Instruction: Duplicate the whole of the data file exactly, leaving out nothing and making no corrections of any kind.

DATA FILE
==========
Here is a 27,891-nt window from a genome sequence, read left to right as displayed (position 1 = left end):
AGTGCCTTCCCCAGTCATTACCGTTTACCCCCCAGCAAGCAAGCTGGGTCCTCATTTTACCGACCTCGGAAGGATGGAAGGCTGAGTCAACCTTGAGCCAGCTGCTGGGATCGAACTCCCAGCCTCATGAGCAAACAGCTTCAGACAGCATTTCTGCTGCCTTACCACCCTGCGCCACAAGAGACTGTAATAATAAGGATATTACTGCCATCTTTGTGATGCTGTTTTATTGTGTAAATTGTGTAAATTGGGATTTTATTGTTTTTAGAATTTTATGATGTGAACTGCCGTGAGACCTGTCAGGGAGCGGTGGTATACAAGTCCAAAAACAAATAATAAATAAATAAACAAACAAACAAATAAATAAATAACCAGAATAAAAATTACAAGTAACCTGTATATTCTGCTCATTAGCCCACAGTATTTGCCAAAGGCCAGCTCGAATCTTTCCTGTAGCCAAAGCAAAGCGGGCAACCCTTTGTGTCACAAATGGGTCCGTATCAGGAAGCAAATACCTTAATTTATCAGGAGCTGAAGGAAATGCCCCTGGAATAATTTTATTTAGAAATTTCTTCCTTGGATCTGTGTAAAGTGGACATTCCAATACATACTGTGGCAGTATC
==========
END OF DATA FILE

Here is a 27,891-nt window from a genome sequence, read left to right as displayed (position 1 = left end):
AGTGCCTTCCCCAGTCATTACCGTTTACCCCCCAGCAAGCAAGCTGGGTCCTCATTTTACCGACCTCGGAAGGATGGAAGGCTGAGTCAACCTTGAGCCAGCTGCTGGGATCGAACTCCCAGCCTCATGAGCAAACAGCTTCAGACAGCATTTCTGCTGCCTTACCACCCTGCGCCACAAGAGACTGTAATAATAAGGATATTACTGCCATCTTTGTGATGCTGTTTTATTGTGTAAATTGTGTAAATTGGGATTTTATTGTTTTTAGAATTTTATGATGTGAACTGCCGTGAGACCTGTCAGGGAGCGGTGGTATACAAGTCCAAAAACAAATAATAAATAAATAAACAAACAAACAAATAAATAAATAACCAGAATAAAAATTACAAGTAACCTGTATATTCTGCTCATTAGCCCACAGTATTTGCCAAAGGCCAGCTCGAATCTTTCCTGTAGCCAAAGCAAAGCGGGCAACCCTTTGTGTCACAAATGGGTCCGTATCAGGAAGCAAATACCTTAATTTATCAGGAGCTGAAGGAAATGCCCCTGGAATAATTTTATTTAGAAATTTCTTCCTTGGATCTGTGTAAAGTGGACATTCCAATACATACTGTGGCAGTATC